Finally my opponent states that it is not the governments job to produce, it is the governments job to govern. I contest his theory, I believe instead that it is the governments job to solve national or global problems in a coordinated manner. If this means saving 900,000 people from certain death each and every year, so be it.

So a brief recap is in order. The government can produce drugs, the government should produce drugs in order to save lives. We are talking about every government in existence not just the United States. Even if those governments hire contractors to produce the drugs the government still must be the one to violate the patent in some way, whether this means nulling it or simply making an exception for said company.

1d. Cross apply 1a, 1b, and 1c, those three cover this point very nicely. In fact, just reread the paragraph before this one, it covers the points.

______________________________________________________________________
Point 2: My opponent once again offers 4 sub points, I will be focusing on each of them in turn. I will be showing how my opponent is going to require a substantial amount of proof to back up his opinions.

2a. "It is unfair to the Pharmaceutical company for the government to violate their patent." Is it really? Lets look once again to my example. Right now the pharmaceutical companies producing Malaria drugs are making a hypothetical x amount of money. Those same companies are not selling to Sub-Saharan Africa thus the plan is this. Governments violate the patents allowing the governments to produce those drugs at a lower cost and distribute them potentially free. Thus at the end of the day when the Sub-Saharan Africans have the drugs and 900,000 of them are no longer dieing of Malaria the companies are still going to be making x amount of money. The fact that the government violated the patent and produced drugs for a population that the companies weren't producing for in the first place has 0 affect on the products.

However I cannot stand to simply rebut this point, I must also turn it. What is even more unfair than the potential harm to pharmaceutical countries that my opponent is attempting to prove is the harm done to 900,000 people each year who were born by no choice of their own into the poorest region of the world. These people have just as much right to live as anyone who is reading this debate yet my opponent is more interested in supporting those already living with a high quality of life. Placing monetary value above the value of life is far more unfair than any injustice that could happen to a pharmaceutical company. Making an extra couple dollars for your already bulging piggy bank is not worth the death of 900,000 annually.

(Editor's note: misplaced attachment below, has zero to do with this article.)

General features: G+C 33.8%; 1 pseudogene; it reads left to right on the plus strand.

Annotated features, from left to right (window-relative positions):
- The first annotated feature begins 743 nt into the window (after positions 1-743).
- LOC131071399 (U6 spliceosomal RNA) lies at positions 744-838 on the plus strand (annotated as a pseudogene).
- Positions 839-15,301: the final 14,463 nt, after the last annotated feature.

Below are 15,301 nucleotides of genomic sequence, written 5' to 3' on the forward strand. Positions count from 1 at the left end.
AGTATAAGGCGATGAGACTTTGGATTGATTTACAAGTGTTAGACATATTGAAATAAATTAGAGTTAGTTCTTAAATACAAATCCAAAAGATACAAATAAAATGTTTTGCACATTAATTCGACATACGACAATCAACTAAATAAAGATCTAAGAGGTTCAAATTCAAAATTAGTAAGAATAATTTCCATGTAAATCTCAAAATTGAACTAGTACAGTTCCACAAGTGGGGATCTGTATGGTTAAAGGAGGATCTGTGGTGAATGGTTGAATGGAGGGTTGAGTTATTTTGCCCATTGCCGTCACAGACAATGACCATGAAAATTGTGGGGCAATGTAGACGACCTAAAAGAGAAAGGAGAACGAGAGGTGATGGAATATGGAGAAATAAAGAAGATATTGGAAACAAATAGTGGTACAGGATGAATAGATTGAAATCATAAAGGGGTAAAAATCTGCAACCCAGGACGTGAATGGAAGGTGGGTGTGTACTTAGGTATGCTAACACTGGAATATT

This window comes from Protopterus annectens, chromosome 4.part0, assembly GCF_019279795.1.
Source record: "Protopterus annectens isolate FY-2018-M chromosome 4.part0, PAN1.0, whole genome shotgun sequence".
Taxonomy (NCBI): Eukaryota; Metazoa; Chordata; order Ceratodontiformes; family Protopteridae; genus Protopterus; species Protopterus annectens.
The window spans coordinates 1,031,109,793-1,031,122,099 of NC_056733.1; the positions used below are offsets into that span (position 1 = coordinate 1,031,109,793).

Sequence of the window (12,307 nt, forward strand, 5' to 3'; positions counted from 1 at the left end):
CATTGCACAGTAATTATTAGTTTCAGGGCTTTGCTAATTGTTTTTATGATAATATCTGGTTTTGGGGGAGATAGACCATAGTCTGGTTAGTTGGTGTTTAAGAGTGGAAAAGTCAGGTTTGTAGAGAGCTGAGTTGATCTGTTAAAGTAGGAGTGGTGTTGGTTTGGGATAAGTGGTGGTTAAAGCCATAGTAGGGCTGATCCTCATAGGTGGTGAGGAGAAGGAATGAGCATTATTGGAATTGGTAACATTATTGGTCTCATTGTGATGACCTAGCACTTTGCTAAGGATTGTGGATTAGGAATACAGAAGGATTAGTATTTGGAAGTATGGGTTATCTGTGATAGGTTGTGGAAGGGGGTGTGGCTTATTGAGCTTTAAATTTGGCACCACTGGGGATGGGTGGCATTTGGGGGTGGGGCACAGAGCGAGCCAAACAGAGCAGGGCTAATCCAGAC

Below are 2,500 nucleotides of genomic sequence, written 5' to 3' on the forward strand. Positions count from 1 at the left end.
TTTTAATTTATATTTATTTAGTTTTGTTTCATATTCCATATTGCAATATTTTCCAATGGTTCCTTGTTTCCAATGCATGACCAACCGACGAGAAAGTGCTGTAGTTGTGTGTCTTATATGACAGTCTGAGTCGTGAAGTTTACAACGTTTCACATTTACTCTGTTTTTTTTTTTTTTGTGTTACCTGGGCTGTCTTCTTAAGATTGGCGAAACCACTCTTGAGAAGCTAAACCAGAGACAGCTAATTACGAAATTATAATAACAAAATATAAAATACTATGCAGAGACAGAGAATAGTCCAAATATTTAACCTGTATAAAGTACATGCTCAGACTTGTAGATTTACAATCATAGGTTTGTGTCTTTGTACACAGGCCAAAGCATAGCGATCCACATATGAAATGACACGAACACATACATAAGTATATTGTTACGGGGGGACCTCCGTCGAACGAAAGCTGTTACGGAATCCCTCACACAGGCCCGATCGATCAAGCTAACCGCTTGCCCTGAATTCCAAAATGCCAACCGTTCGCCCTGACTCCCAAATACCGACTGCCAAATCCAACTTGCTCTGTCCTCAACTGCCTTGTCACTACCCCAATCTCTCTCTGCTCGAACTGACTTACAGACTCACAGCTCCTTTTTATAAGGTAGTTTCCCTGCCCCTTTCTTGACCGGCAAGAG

2b. "The government and the Pharmaceutical company can come to a mutual agreement, whereby they can nullify the patent or a special exception can be made for the government." I agree that this is a fundamentally good idea. This does not change the fact however that not every pharmaceutical company out there is going to go for this. My opponent is going to have to prove in his next round that every pharmaceutical company would be completely fine with having their patent infringed upon at no benefit to themselves. Like my opponent said in his last round,

"Helping people out is not a major incentive for a pharmaceutical company to do research."

Furthermore even if my opponent can somehow prove that these companies are fine with patent infringement this does not nullify my case, let's examine 2c.

2c. "If the patent is first nullified or a special exception is made for the government, then the government would no longer be able to violate the patent."